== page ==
Separating truth from fiction: How to tell when a candidate is lying
Needless to say, this is not the basis on which hiring managers want to engage new staff, so it is important that those involved in the recruitment process learn to spot when a candidate is lying.
Nicole Gorton, Sydney-based director of Robert Half, says there are three common lies told to recruiters: firstly, when candidates “upskill” themselves and suggest they have had experience in a particular area when in reality they were part of a team that was responsible for their work; secondly, when they increase the salary they say they were earning; and finally, when they aren’t truthful about their reasons for leaving their job.
Gorton shares four tips on how to tell if a candidate is lying:
Testing candidate skills
An effective way of testing whether a candidate has the skills and experience they claim is to have a subject matter expert take part in the interview and conduct what is known as ‘competency-based interviewing’.
“Effectively, what they’d be doing is asking the potential employee to evidence what they’ve done and how they’ve done it. The more that you ask for examples against those skills, very quickly, the person has the ability to answer or not,” says Gorton.
The subject matter expert can drill down into some very specific information, such as asking the candidate to describe the system and processes they used, what they did and how they did it and how they interacted with the team to carry out their role, and who did what within the team.
“If you’ve got a subject matter expert interviewing them, if they ask enough questions around the skill, they will uncover how much that candidate was responsible for their job function effectively,” Gorton says.
Although competency-based interviewing involves closely questioning the candidate, Gorton says it is not an interrogation. “It’s more getting them to relax to talk and open up and explain,” she says.
This can also have another benefit. Along with those candidates who exaggerate their skills and importance, there are also those who fail to offer up with skills and achievements, and close questioning can help reveal these. “You’d be amazed at how many times people downplay themselves,” says Gorton.
Along with confirming a candidate’s skills and experiences after a successful interview, reference checks can also play a role in the interview itself, says Gorton.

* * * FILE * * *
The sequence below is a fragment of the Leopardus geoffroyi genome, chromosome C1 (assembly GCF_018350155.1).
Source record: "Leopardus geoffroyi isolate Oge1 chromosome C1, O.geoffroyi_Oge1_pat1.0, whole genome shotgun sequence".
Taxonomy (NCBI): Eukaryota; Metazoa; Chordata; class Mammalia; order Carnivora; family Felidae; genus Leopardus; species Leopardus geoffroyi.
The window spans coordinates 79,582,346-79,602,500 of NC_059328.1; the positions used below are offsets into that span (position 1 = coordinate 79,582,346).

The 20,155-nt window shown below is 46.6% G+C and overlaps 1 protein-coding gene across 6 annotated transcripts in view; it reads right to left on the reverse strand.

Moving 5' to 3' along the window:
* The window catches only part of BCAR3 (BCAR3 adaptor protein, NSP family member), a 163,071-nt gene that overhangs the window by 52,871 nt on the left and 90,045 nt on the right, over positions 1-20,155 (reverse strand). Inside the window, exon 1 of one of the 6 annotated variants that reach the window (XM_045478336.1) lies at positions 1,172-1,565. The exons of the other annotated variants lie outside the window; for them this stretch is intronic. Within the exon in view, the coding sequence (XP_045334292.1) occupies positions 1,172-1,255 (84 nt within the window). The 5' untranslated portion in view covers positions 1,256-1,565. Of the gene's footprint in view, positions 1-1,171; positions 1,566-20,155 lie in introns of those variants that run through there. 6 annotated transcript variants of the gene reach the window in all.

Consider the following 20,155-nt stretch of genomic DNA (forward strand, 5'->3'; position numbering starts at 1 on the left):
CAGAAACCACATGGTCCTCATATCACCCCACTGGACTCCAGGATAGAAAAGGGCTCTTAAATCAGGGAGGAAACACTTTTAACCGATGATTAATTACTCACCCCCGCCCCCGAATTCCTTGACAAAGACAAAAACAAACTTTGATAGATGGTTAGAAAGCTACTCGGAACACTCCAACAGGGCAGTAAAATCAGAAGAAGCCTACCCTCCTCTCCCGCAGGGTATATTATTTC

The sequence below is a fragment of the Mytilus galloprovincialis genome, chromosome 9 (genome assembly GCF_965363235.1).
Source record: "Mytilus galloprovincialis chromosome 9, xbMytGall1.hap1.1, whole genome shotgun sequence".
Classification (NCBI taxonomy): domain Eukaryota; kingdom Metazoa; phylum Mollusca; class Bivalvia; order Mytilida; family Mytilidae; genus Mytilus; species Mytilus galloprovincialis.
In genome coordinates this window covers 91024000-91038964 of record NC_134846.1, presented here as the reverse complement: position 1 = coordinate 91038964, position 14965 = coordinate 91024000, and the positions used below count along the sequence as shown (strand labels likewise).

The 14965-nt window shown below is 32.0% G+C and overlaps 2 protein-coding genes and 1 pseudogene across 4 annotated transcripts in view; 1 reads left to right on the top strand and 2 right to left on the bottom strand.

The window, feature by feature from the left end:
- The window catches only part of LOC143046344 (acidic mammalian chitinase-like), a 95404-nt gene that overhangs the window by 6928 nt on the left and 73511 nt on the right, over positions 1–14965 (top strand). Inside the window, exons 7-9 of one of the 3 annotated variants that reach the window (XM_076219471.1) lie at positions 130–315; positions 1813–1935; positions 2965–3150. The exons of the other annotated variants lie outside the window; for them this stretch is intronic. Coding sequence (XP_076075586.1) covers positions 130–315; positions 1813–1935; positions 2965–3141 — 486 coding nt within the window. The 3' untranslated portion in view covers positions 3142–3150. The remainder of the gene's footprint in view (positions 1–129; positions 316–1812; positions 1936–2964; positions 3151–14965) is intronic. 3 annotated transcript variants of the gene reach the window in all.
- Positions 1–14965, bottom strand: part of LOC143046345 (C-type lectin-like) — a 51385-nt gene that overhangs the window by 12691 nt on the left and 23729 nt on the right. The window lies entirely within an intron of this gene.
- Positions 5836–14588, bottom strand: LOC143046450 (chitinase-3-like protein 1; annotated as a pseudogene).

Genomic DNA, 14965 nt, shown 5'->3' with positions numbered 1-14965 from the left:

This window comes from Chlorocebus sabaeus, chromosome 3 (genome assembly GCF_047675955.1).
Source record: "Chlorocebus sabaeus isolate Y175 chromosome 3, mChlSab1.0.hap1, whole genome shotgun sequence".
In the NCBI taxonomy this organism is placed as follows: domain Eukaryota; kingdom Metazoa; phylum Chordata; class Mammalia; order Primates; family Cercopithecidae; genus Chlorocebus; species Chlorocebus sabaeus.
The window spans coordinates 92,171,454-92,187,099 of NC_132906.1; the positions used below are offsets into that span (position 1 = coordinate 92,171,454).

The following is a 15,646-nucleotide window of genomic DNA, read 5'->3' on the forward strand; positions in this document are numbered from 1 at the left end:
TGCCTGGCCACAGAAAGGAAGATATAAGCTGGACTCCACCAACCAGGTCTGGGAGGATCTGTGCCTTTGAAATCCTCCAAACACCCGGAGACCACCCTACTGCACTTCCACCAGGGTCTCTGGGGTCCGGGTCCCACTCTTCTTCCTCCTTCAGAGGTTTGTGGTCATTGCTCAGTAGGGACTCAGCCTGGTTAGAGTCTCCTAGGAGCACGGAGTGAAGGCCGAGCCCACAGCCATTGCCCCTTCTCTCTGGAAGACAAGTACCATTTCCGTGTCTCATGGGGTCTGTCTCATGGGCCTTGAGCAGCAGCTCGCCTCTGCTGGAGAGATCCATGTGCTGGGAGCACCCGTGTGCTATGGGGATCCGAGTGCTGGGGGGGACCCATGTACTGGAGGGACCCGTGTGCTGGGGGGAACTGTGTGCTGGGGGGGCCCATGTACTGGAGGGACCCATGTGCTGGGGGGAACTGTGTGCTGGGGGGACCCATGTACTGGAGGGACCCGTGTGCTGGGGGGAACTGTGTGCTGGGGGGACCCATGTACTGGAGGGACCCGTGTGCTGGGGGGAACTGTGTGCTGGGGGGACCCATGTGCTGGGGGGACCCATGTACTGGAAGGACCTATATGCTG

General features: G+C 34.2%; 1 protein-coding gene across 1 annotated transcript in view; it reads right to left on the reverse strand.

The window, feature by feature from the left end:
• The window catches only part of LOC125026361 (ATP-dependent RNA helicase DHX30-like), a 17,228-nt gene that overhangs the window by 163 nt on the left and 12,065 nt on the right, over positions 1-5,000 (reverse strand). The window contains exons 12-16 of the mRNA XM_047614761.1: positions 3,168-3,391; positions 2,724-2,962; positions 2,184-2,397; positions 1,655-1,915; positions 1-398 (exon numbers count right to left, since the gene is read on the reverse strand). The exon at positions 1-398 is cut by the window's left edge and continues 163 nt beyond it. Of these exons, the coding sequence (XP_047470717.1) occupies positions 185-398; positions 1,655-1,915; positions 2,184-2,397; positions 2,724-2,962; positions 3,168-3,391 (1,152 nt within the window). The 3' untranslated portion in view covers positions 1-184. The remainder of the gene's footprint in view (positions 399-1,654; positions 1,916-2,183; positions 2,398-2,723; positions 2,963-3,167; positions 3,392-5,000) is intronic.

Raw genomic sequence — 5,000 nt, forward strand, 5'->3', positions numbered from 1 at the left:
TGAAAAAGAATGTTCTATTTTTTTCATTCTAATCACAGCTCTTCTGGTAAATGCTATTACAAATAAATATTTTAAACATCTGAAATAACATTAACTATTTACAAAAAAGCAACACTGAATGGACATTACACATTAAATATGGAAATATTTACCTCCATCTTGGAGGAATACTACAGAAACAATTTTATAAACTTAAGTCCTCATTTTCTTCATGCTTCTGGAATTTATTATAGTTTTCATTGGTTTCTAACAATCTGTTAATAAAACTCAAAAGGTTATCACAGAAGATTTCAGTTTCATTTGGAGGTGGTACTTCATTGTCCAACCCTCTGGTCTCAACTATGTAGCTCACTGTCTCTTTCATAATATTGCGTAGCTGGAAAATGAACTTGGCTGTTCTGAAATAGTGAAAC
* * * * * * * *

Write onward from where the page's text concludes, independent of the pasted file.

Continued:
During the interview, it is worth asking the candidate: ‘What do you think your referees would say on this point?’
“It’s very transparent,” Gorton says. “They’re all of a sudden thinking, ‘Okay, you’re going to talk to my referees. I’m going to be completely honest because it’s going to come undone anyway’.”
When it comes to conducting the actual reference check with the nominated references, the dates of employment, companies worked for and assigned tasks should all be checked.
When conducting a reference check, it is also important to ask challenging questions to find out the whole story. As they did in the interview, the subject matter expert, be that the HR person or the hiring manager, can drill down in the reference check to confirm that the candidate did what they claim to have done.
They can also check on the candidate’s salary and their reason for leaving.
Social media profiles
Social media profiles are generally public, so there is nothing to stop hiring managers from looking at them.
In most cases involving employment, LinkedIn is a good starting point for checking that a candidate’s CV and their online profile align.
The recruiter can then check on anything that doesn’t match up. “You can say ‘that’s interesting. Your CV says that but your profile says this. What’s the discrepancy and why?’” Gorton says.
Experience & instinct
When a recruiter has been in the job for some time, their experience helps them become more efficient at asking the right questions and uncovering a potential candidate’s abilities, Gorton says.
But she cautions about relying too much on “instinct” when vetting a candidate.
For instance, if a recruiter is finding that what a candidate says in an interview doesn’t ring true, then it might be because they are not answering the questions in the way the interviewer expected.
The interviewer needs to be objective at this point, Gorton says. They might think to themselves: “They’re being a bit closed. I want to try and talk to them about the fact that I feel like they’re being closed or I can leave it and I go and double back and do some referencing.”
“No one should ever rely on their instinct. You’ve really got to drill down and uncover and back up your instinct,” Gorton says.